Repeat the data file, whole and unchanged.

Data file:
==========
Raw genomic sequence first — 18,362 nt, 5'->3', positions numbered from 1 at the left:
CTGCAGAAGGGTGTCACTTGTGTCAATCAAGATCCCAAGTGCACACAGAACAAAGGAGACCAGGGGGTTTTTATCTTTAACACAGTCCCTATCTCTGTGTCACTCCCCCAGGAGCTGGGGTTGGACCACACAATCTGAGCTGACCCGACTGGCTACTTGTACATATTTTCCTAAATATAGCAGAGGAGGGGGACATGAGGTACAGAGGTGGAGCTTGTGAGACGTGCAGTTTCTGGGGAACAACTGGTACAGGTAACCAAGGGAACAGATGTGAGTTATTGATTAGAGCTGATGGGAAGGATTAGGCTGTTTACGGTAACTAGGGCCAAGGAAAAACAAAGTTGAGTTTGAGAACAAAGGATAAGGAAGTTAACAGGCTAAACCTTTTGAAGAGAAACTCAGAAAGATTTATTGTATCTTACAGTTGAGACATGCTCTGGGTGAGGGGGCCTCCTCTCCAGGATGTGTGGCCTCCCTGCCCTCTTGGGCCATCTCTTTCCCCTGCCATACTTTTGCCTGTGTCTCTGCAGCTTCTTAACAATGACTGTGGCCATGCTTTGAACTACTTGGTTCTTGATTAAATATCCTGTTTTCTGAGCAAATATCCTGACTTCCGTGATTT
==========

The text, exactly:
Raw genomic sequence first — 18,362 nt, 5'->3', positions numbered from 1 at the left:
CTGCAGAAGGGTGTCACTTGTGTCAATCAAGATCCCAAGTGCACACAGAACAAAGGAGACCAGGGGGTTTTTATCTTTAACACAGTCCCTATCTCTGTGTCACTCCCCCAGGAGCTGGGGTTGGACCACACAATCTGAGCTGACCCGACTGGCTACTTGTACATATTTTCCTAAATATAGCAGAGGAGGGGGACATGAGGTACAGAGGTGGAGCTTGTGAGACGTGCAGTTTCTGGGGAACAACTGGTACAGGTAACCAAGGGAACAGATGTGAGTTATTGATTAGAGCTGATGGGAAGGATTAGGCTGTTTACGGTAACTAGGGCCAAGGAAAAACAAAGTTGAGTTTGAGAACAAAGGATAAGGAAGTTAACAGGCTAAACCTTTTGAAGAGAAACTCAGAAAGATTTATTGTATCTTACAGTTGAGACATGCTCTGGGTGAGGGGGCCTCCTCTCCAGGATGTGTGGCCTCCCTGCCCTCTTGGGCCATCTCTTTCCCCTGCCATACTTTTGCCTGTGTCTCTGCAGCTTCTTAACAATGACTGTGGCCATGCTTTGAACTACTTGGTTCTTGATTAAATATCCTGTTTTCTGAGCAAATATCCTGACTTCCGTGATTT